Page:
Authors using this process could not only be writing a much stronger manuscript but also sharing a more complete picture of known facts. The following describes the CMR process using a practical example, as the technique is better shown through tracing a real misquotation.
CMR in Action
In the specific article by Sackett et al. (1976) cited during the lecture I attended, I found that rather than stating that the management of hypertension was influenced by the physician’s year of graduation from medical school, Sackett was discussing the different attitudes in hypertension management between a family physician and an industrial physician and the fact that patient’s characteristics (e.g., blood pressure, age, and some of the indexes of organ damage) explained no more than 20% of the variability encountered in prescribing. Therefore, the article was the source of a major misquotation as defined by Luo et al. (2013) when used to consider how year of graduation affects hypertension treatment, or any treatment if a generalization was aimed for.
To identify how far this misquotation had made its way into the scholarly literature, and whether it was just a single casual mistake by the person giving the lecture or a spread of misinformation appearing in multiple sources, a bibliometric database that allowed forward chaining was required. The citation search was based Google Scholar, which has coverage similar to Scopus and the Web of Science (Harzing & Alakangas, 2016), but can be used without an access fee.
As of August 2018, Google Scholar found that the Sackett paper has been cited on 54 occasions. The results differed between the access at the start of the project (50 citations) to the final check. There were several inaccuracies noted on Scholar, with some broken links (unaccesible documents), or citations with the wrong order of authors, or the wrong title but the same journal and pages, and also duplication of entries.
Within these I clearly identified a total of 42 unique articles (29 in English, 9 in Chinese, 2 in Spanish, 1 in Italian, and 1 in German) and 3 books. I excluded a small number of articles from analysis because of access limitations or language barriers; I only examined articles in English and Spanish as no translator was needed for those languages. This left a total of 30 citations to consider for this case study.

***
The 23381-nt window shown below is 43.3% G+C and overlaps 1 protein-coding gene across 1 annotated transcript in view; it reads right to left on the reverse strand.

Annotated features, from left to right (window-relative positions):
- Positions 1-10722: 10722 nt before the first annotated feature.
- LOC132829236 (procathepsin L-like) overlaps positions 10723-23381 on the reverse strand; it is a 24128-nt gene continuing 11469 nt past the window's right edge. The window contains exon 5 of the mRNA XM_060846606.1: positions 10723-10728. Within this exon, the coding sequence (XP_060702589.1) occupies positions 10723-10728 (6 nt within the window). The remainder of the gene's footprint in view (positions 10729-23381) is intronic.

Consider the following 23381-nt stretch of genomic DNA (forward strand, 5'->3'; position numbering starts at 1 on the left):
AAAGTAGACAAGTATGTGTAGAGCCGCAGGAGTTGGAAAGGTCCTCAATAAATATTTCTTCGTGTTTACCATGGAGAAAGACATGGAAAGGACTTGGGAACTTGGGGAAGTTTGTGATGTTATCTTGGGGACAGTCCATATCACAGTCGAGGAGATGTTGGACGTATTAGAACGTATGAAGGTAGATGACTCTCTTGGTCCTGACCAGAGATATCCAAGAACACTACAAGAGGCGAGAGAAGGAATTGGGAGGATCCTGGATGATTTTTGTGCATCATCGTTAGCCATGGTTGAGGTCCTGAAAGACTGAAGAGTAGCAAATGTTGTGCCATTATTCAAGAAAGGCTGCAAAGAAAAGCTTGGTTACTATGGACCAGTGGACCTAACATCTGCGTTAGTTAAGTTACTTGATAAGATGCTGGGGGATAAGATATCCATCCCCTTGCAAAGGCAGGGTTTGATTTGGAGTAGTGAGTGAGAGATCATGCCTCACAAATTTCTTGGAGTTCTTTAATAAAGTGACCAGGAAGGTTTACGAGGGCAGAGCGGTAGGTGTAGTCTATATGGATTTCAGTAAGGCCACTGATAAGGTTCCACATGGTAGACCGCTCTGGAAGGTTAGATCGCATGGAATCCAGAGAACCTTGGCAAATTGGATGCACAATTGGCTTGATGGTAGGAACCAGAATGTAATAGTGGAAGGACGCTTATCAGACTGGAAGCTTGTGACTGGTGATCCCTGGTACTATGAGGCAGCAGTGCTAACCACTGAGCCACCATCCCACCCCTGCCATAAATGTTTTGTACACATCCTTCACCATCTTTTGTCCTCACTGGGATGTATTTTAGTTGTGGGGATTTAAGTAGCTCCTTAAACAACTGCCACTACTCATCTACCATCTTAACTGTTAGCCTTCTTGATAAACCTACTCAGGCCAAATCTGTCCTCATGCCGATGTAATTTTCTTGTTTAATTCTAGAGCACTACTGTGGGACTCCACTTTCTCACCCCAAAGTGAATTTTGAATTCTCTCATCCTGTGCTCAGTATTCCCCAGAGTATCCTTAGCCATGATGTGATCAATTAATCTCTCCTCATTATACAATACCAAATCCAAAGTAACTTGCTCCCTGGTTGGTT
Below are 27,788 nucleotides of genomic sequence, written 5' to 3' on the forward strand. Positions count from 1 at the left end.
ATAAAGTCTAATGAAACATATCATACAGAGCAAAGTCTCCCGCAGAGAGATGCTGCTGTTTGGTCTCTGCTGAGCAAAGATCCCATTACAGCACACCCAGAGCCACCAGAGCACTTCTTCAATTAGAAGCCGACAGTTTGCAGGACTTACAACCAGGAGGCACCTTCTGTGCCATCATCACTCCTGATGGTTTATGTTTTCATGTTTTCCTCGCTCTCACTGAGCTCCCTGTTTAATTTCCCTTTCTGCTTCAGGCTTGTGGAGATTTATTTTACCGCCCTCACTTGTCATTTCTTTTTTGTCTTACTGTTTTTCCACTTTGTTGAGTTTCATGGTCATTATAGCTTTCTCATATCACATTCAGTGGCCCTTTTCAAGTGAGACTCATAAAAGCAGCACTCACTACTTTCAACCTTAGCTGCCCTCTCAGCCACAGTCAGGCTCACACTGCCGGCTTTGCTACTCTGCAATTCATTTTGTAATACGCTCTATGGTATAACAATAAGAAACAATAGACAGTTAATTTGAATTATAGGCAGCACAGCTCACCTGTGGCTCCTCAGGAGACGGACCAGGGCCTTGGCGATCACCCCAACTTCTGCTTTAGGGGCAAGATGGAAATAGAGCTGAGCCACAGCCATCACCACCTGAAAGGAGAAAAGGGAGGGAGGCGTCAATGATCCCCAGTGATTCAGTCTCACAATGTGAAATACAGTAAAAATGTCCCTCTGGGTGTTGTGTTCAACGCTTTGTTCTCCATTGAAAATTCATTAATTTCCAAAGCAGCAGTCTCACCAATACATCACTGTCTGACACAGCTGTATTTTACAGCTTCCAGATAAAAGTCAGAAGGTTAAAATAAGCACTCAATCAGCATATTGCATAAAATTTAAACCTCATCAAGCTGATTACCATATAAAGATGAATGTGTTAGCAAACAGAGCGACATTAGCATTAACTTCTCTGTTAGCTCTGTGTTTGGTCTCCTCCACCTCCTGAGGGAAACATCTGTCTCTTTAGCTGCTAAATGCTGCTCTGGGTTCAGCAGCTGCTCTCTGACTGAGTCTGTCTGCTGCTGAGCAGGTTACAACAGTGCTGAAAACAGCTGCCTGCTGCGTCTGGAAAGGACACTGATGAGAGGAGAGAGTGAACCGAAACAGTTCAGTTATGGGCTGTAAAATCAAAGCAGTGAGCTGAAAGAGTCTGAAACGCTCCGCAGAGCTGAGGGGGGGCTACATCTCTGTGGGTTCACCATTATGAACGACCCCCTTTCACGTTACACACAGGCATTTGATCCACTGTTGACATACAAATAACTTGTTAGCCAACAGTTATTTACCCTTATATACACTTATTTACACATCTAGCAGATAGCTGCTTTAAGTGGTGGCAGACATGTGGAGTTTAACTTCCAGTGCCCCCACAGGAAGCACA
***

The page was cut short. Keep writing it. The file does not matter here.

When analyzing the citation itself I noted two key findings. First, that all 30 papers were referring to an incorrect year of publication using 1977, rather than the correct year 1976. This included those articles of which Sackett was a co-author (Cooke & Sackett, 1996; Evans et al., 1986; Rosenberg & Sackett, 1996; Sackett & Rosenberg, 1995a, 1995b, 1995c), although in one of them the comment “Abstracted” to the citation was included (Evans et al., 1986), which is a more accurate description of the paper itself for its shortness. Second, most papers cited the page number improperly: in the printed version the correct page is 648A not just 648 (thought it was cited correctly by three papers: Devlin et al., 1992; Bellamy et al., 1994; and Werk et al., 2000). In all cases it was referred to as a single page, not suggesting the possibility of a longer version of the article, which in any case would be expected to focus on the same analysis of differences between practices of family physicians and industrial physicians, and not on a different matter like the influence of year of graduation on treatment choices.
After identifying an appropriate forward chain of citations, it was essential to compare what Sackett had written originally with how it had been interpreted and modified. For the CMR process, it is important to understand the ways information has been turned into different accounts. For this case study, I conducted the analysis by year of publication, exploring the possibility of articles referencing intermediary articles, and then using the intermediary articles’ references as their own. In this respect, the forward chaining concept described by Ellis (1989) is given an added layer: textual criticism, linking articles through time.
First the original article: Sackett et al. (1976) stated that “family physicians decided to treat 49%, and industrial physicians 76%, of referred hypertensives” (p 648A), but they made no mention of year of graduation of clinicians, just of the fact that “the combined effect of all [the] clinical features explained only 20% of the variance in the decision to start treatment” without an explanation of what factors were more relevant.